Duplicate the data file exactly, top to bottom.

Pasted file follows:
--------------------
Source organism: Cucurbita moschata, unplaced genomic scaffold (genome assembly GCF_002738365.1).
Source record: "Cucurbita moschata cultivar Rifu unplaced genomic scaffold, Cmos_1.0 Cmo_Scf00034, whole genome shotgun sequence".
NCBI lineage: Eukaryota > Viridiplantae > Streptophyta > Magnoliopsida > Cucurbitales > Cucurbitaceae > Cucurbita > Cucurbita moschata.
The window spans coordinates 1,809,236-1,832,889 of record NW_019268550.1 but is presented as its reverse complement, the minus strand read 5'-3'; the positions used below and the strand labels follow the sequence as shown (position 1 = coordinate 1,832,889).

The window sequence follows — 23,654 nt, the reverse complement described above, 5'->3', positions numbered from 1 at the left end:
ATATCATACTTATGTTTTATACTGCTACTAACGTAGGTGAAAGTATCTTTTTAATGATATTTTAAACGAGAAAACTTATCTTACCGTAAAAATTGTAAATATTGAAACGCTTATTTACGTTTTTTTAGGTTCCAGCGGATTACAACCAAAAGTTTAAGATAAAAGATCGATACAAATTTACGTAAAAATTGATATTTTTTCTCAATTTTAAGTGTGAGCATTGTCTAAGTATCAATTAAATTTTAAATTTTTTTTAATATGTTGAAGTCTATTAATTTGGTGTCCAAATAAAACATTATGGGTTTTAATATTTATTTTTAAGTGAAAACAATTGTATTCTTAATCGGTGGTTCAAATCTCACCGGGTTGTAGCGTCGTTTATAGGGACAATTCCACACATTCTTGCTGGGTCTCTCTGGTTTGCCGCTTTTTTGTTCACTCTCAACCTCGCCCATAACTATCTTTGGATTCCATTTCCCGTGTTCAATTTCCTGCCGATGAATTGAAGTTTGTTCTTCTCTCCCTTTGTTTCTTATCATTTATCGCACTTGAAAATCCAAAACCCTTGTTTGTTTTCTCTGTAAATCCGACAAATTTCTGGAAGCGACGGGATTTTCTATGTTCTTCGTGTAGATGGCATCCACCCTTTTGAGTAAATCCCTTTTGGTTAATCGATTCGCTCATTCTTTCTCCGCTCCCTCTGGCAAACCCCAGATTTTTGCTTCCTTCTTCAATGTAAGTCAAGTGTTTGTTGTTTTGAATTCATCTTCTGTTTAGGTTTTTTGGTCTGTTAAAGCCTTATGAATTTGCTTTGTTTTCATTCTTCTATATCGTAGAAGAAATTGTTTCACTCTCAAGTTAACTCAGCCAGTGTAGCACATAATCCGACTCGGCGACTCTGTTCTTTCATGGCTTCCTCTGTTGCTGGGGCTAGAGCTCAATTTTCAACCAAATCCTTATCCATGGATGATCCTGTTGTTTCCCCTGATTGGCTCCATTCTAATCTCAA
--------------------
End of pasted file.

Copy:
Source organism: Cucurbita moschata, unplaced genomic scaffold (genome assembly GCF_002738365.1).
Source record: "Cucurbita moschata cultivar Rifu unplaced genomic scaffold, Cmos_1.0 Cmo_Scf00034, whole genome shotgun sequence".
NCBI lineage: Eukaryota > Viridiplantae > Streptophyta > Magnoliopsida > Cucurbitales > Cucurbitaceae > Cucurbita > Cucurbita moschata.
The window spans coordinates 1,809,236-1,832,889 of record NW_019268550.1 but is presented as its reverse complement, the minus strand read 5'-3'; the positions used below and the strand labels follow the sequence as shown (position 1 = coordinate 1,832,889).

The window sequence follows — 23,654 nt, the reverse complement described above, 5'->3', positions numbered from 1 at the left end:
ATATCATACTTATGTTTTATACTGCTACTAACGTAGGTGAAAGTATCTTTTTAATGATATTTTAAACGAGAAAACTTATCTTACCGTAAAAATTGTAAATATTGAAACGCTTATTTACGTTTTTTTAGGTTCCAGCGGATTACAACCAAAAGTTTAAGATAAAAGATCGATACAAATTTACGTAAAAATTGATATTTTTTCTCAATTTTAAGTGTGAGCATTGTCTAAGTATCAATTAAATTTTAAATTTTTTTTAATATGTTGAAGTCTATTAATTTGGTGTCCAAATAAAACATTATGGGTTTTAATATTTATTTTTAAGTGAAAACAATTGTATTCTTAATCGGTGGTTCAAATCTCACCGGGTTGTAGCGTCGTTTATAGGGACAATTCCACACATTCTTGCTGGGTCTCTCTGGTTTGCCGCTTTTTTGTTCACTCTCAACCTCGCCCATAACTATCTTTGGATTCCATTTCCCGTGTTCAATTTCCTGCCGATGAATTGAAGTTTGTTCTTCTCTCCCTTTGTTTCTTATCATTTATCGCACTTGAAAATCCAAAACCCTTGTTTGTTTTCTCTGTAAATCCGACAAATTTCTGGAAGCGACGGGATTTTCTATGTTCTTCGTGTAGATGGCATCCACCCTTTTGAGTAAATCCCTTTTGGTTAATCGATTCGCTCATTCTTTCTCCGCTCCCTCTGGCAAACCCCAGATTTTTGCTTCCTTCTTCAATGTAAGTCAAGTGTTTGTTGTTTTGAATTCATCTTCTGTTTAGGTTTTTTGGTCTGTTAAAGCCTTATGAATTTGCTTTGTTTTCATTCTTCTATATCGTAGAAGAAATTGTTTCACTCTCAAGTTAACTCAGCCAGTGTAGCACATAATCCGACTCGGCGACTCTGTTCTTTCATGGCTTCCTCTGTTGCTGGGGCTAGAGCTCAATTTTCAACCAAATCCTTATCCATGGATGATCCTGTTGTTTCCCCTGATTGGCTCCATTCTAATCTCAA